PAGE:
Sheidy’s organization, in filings with the IRS and on her website, is described as an equine rescue, rehabilitation and placement operation with headquarters in Pennsylvania, but with an international network. Similar to other equine rescue groups, Another Chance 4 Horses buys horses from the New Holland auctions, accepts horses surrendered by their owners, and saves horses that are endangered by neglect, abuse or abandonment.

In addition, Sheidy’s group promotes horses for brokers, trying to place the horses by “providing the horses with a larger viewing audience and additional time versus the short time they get through the auction ring, holding lot, feed lot or kill pen, if they get that opportunity at all.” In the Another Chance 4 Horses Broker Program, which Sheidy calls “an alternative to auctions/slaughter,” photos and descriptions of horses are shown on Sheidy’s website, along with a price for each horse. The organization accepts donations for the horses from people, presumably to provide for the horses’ care.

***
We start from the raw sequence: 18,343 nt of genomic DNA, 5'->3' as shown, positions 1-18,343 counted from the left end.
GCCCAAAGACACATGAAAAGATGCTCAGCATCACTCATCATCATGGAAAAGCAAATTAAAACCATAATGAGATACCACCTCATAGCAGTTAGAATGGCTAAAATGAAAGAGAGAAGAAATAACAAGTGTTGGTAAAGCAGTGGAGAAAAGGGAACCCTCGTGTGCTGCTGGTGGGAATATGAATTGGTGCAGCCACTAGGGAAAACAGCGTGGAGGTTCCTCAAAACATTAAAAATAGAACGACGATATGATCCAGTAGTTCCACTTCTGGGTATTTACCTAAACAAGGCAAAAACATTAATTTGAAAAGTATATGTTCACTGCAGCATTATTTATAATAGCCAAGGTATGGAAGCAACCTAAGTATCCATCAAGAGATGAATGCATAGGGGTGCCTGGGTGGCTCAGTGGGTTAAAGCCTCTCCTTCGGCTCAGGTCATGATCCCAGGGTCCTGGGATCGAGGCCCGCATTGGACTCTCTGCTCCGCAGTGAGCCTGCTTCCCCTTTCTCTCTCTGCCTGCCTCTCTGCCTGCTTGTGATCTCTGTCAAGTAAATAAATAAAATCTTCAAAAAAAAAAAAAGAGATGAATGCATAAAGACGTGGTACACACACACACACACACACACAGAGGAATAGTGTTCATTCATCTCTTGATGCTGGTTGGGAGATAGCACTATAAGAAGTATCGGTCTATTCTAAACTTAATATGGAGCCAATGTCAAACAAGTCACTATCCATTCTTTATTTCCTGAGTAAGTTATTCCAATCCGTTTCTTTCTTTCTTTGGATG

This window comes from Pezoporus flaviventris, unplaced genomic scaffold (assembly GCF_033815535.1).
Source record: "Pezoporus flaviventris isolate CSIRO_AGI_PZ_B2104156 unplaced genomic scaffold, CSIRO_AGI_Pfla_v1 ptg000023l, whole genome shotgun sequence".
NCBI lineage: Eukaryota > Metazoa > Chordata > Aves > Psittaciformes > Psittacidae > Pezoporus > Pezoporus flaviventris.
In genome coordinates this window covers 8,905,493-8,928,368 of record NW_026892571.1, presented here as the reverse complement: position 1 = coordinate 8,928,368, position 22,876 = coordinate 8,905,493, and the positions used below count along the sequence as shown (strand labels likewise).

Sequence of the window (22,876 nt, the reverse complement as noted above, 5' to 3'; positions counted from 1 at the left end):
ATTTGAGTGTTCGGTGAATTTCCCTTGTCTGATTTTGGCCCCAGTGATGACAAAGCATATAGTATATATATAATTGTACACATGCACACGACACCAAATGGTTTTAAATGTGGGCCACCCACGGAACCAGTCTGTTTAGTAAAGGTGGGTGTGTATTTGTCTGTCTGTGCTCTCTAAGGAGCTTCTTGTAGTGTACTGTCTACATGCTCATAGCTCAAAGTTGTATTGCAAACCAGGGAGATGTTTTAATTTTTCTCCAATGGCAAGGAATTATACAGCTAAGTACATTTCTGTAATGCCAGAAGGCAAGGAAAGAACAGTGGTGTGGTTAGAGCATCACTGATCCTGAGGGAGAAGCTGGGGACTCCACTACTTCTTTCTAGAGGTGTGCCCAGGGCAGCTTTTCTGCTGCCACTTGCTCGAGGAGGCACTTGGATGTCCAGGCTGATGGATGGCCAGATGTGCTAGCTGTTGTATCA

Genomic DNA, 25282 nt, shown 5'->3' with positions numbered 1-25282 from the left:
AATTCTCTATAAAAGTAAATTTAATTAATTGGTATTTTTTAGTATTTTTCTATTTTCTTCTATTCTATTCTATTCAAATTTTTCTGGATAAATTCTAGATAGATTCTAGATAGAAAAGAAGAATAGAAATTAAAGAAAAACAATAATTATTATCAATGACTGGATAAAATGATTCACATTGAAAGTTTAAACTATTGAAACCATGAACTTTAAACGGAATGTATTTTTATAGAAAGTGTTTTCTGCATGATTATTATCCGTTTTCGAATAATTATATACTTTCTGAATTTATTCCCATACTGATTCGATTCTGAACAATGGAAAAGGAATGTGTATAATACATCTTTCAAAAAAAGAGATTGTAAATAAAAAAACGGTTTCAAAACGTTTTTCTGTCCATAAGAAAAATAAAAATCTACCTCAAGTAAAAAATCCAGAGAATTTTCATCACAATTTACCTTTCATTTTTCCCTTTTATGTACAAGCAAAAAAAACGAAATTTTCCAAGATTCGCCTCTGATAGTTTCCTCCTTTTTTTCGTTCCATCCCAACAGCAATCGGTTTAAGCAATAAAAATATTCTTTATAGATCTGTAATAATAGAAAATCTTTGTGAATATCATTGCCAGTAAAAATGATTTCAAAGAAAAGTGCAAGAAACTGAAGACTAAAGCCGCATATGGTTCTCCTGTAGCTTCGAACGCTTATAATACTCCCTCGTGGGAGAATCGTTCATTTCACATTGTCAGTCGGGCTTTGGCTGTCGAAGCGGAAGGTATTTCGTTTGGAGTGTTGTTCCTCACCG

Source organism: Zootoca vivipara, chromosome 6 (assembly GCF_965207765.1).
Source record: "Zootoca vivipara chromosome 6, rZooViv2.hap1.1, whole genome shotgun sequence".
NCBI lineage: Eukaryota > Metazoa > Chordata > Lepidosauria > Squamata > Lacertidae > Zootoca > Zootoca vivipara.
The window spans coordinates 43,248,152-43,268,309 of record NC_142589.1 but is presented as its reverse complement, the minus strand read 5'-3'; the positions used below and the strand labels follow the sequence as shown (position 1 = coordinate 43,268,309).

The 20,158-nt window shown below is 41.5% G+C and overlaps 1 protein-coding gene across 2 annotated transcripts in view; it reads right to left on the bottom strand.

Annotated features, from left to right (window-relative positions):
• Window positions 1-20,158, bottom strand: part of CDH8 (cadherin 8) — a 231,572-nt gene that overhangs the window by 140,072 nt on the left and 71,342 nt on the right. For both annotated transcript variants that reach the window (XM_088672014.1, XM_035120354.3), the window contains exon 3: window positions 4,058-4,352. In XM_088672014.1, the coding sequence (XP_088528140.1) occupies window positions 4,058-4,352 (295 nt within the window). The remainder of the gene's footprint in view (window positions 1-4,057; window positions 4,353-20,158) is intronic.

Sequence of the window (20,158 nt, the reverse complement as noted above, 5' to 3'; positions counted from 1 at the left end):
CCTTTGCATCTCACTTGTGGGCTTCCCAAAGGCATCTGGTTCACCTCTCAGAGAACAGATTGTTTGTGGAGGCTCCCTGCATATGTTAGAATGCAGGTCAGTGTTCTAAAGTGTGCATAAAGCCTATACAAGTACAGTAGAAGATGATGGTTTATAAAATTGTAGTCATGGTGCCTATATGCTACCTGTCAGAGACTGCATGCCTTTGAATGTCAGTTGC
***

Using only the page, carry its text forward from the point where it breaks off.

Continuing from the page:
Broker Programs Controversial
The Broker Program outlines several avenues by which horses are saved from slaughter. Through listings on the website, Another Chance 4 Horses raises money from donations to pay for an individual horse’s care at a foster home or at Another Chance 4 Horses. They sell an individual horse for a fixed price via the website, and hold the horse for pickup. They find another rescue organization to take the horse, and raise money via the Another Chance 4 Horses website to help pay for the horse’s care.